One of the common questions that people ask me at my talks is how could i sustain my motivation through all these 25 years. People like to know if I have ever felt like giving up or if I felt defeated. The truth is – I have. There have been times when it all feels so hopeless. I have been frustrated by the slow pace of change and by the community’s lethargic responses, pained by societal support or the lack of it, angry at the different policies which seem to be more aligned with the Government rather than the people for whom they are meant, confused by my own aspirations and values and the inability to live by them all the time. How then does one get out of such circumstances? Has there been something that has helped me get out of these depressing moments? Well, I have tried re-living one particular incident that happened in late December 1987.
The times were indeed difficult. I was tired of traveling or walking each day from Beechanahalli to Brahmagiri. The only resource that I had was the measly 800 rupees that I received as stipend during my internship. Ramesh and Devaraj were in Ponnampet, helping out at the hospital. I was trying to set up the dispensary at Brahmagiri. The community was still suspicious and skeptical of my presence in the colony. I was already feeling that this experiment of trying to serve in the tribal areas would not work for me. I wanted to be accepted by the tribals and be relevant as a doctor for them.
One day, at around 6 in the evening, I heard that Madi, the 14-year-old daughter of Sanimadaiah was in labour. Sanimada was the chieftain of Sanimadanahadi and it was around 2 km away from where I lived. There was no road access to this colony and it had a total of 3 huts and 5 families living there. I had a leather doctors’ kit into which I loaded all instruments needed for conducting the labour. Obstetrics was my favorite subject in the medical college and I looked forward to establishing myself as the doctor amidst these tribals. It was already dark by the time I reached the colony and I took Sanimadiah’s permission to see his daughter. On examination, I realized that she was still in early labour and could possibly take another 12-15 hours to deliver. Worried about the wildlife around, I returned hastily telling myself that I could always return the next morning.
Early next morning, I enthusiastically set out to Sanimadanahadi. One the way, Puttamma of Elachikattehadi enquired where I was off to so early and told me that Madi had already delivered. While I was concerned about the well-being of the young mother and child, I could not hide my disappointment at not being able to conduct the delivery. I decided to go and check on them both. I thought I could atleast put some antibiotic drops into the newborn’s eyes and make sure that the umbilical stump was clean and taken care of.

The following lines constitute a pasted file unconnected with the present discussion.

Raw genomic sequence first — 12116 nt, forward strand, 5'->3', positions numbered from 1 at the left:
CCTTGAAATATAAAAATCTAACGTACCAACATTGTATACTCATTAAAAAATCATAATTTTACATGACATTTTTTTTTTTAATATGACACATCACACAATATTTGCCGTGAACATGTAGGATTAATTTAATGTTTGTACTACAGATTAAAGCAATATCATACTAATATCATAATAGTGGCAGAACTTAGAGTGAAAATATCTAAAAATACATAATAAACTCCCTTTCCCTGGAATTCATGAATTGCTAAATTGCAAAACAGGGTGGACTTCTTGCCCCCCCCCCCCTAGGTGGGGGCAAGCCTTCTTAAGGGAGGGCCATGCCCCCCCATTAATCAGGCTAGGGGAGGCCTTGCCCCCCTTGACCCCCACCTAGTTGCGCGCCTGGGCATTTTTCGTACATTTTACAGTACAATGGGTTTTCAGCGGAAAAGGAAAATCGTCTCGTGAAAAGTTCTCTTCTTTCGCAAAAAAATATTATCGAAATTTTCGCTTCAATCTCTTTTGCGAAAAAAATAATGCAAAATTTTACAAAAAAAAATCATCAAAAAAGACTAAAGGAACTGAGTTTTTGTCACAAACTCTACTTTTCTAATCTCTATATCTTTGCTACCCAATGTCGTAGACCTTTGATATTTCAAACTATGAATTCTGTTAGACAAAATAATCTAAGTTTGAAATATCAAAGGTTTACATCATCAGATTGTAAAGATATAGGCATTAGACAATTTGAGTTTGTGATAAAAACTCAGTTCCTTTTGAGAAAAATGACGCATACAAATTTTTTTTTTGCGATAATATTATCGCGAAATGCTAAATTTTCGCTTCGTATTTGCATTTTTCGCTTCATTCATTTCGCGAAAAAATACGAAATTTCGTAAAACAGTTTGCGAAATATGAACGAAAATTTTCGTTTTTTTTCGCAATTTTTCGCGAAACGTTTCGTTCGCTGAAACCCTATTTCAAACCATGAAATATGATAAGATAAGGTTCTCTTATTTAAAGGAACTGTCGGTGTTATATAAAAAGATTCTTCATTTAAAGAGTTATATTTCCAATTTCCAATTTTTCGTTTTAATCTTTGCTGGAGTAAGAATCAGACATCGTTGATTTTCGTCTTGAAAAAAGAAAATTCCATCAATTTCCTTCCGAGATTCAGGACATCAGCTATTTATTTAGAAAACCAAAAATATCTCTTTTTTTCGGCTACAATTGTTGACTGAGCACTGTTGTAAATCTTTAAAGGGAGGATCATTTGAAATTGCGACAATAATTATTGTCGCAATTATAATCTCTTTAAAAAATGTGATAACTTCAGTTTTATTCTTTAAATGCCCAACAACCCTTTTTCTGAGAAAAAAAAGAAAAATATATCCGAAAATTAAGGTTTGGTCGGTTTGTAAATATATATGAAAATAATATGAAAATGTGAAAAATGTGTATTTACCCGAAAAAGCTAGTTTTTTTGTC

I reached the small thatched dwelling at around 6.30 am or so. The sun was just then rising and I waited at the door asking Madi to bring the baby out and show it to me. Respect for the tribal tradition meant that I could not enter the hut without the permission of the woman of the family. Madi kept refusing to come out or show me the baby. After around 10 minutes of spirited negotiation, I found myself becoming restless, angry and frustrated. I told her that if she did not come out with the baby, I would forcibly enter the hut. It was then she implored that I not enter and her cry resonates in my ears even today. She burst out saying that she had soiled the only saree she had while delivering the previous night and had washed and put it to dry on the thatched roof. She was waiting for the sun to come up and dry the saree, so that she could wear it again.
Time stopped for me at that moment. Here I was, trying to force my acceptance of being a ‘qualified doctor’ on this community without realizing that the realities of everyday existence goes beyond mere disease and health care. After 40 years of independence, what did we as a country have to show to people like Madi? I felt shattered, outraged, sad and impotent – all at the same time. It was indeed ironical that in a country that worshipped ‘Goddesses’, we were yet to provide the very basic human necessities for young children like Madi. At a time when I could not yet reconcile to her being pregnant at age 14, this was indeed something that shook the very foundations of my faith in humanity. How could this be construed as just and humane? What could I do under such circumstances? It was then I resolved that as long as there existed children like Madi, my work would go on.
When I do have my self-doubts and internal crises, I ask myself if what I am going through is indeed on the same scale as what Madi had to go through on that day. And then, I find my problems and self-doubts pale in comparison and dissolve away. We at SVYM have to understand that our work will be complete only when people like Madi are empowered to face all the challenges they confront day after day, on their own. Once we have done that, we should quietly fade away. Till then, we cannot rest.
And now, for some glad tidings. This ‘child’ of Madi is now a young woman and had come to our Saragur Hospital recently to deliver her baby. It was indeed a very fulfilling moment for me!